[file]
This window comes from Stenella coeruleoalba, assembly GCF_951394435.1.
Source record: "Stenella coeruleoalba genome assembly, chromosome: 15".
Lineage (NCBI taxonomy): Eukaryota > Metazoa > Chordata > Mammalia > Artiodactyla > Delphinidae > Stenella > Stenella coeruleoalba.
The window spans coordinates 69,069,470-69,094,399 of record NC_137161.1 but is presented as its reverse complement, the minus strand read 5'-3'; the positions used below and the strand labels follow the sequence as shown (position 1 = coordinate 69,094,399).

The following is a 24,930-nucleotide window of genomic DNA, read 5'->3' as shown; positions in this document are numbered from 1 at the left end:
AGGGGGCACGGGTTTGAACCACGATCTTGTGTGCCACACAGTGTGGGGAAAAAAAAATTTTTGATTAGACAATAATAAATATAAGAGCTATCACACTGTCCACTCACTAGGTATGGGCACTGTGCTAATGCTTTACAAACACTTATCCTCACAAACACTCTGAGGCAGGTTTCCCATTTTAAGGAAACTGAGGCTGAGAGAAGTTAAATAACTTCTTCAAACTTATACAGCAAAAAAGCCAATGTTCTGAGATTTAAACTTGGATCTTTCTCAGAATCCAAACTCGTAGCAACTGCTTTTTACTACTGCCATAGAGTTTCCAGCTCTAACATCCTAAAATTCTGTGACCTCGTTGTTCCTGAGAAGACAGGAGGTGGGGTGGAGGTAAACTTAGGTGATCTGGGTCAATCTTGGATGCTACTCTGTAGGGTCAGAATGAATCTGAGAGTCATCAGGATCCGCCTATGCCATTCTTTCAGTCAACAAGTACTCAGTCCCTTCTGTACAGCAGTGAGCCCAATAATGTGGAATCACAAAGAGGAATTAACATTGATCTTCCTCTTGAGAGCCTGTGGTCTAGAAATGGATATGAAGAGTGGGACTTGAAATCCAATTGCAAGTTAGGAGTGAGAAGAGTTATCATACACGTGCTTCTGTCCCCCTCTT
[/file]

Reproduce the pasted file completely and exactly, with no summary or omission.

This window comes from Stenella coeruleoalba, assembly GCF_951394435.1.
Source record: "Stenella coeruleoalba genome assembly, chromosome: 15".
Lineage (NCBI taxonomy): Eukaryota > Metazoa > Chordata > Mammalia > Artiodactyla > Delphinidae > Stenella > Stenella coeruleoalba.
The window spans coordinates 69,069,470-69,094,399 of record NC_137161.1 but is presented as its reverse complement, the minus strand read 5'-3'; the positions used below and the strand labels follow the sequence as shown (position 1 = coordinate 69,094,399).

The following is a 24,930-nucleotide window of genomic DNA, read 5'->3' as shown; positions in this document are numbered from 1 at the left end:
AGGGGGCACGGGTTTGAACCACGATCTTGTGTGCCACACAGTGTGGGGAAAAAAAAATTTTTGATTAGACAATAATAAATATAAGAGCTATCACACTGTCCACTCACTAGGTATGGGCACTGTGCTAATGCTTTACAAACACTTATCCTCACAAACACTCTGAGGCAGGTTTCCCATTTTAAGGAAACTGAGGCTGAGAGAAGTTAAATAACTTCTTCAAACTTATACAGCAAAAAAGCCAATGTTCTGAGATTTAAACTTGGATCTTTCTCAGAATCCAAACTCGTAGCAACTGCTTTTTACTACTGCCATAGAGTTTCCAGCTCTAACATCCTAAAATTCTGTGACCTCGTTGTTCCTGAGAAGACAGGAGGTGGGGTGGAGGTAAACTTAGGTGATCTGGGTCAATCTTGGATGCTACTCTGTAGGGTCAGAATGAATCTGAGAGTCATCAGGATCCGCCTATGCCATTCTTTCAGTCAACAAGTACTCAGTCCCTTCTGTACAGCAGTGAGCCCAATAATGTGGAATCACAAAGAGGAATTAACATTGATCTTCCTCTTGAGAGCCTGTGGTCTAGAAATGGATATGAAGAGTGGGACTTGAAATCCAATTGCAAGTTAGGAGTGAGAAGAGTTATCATACACGTGCTTCTGTCCCCCTCTT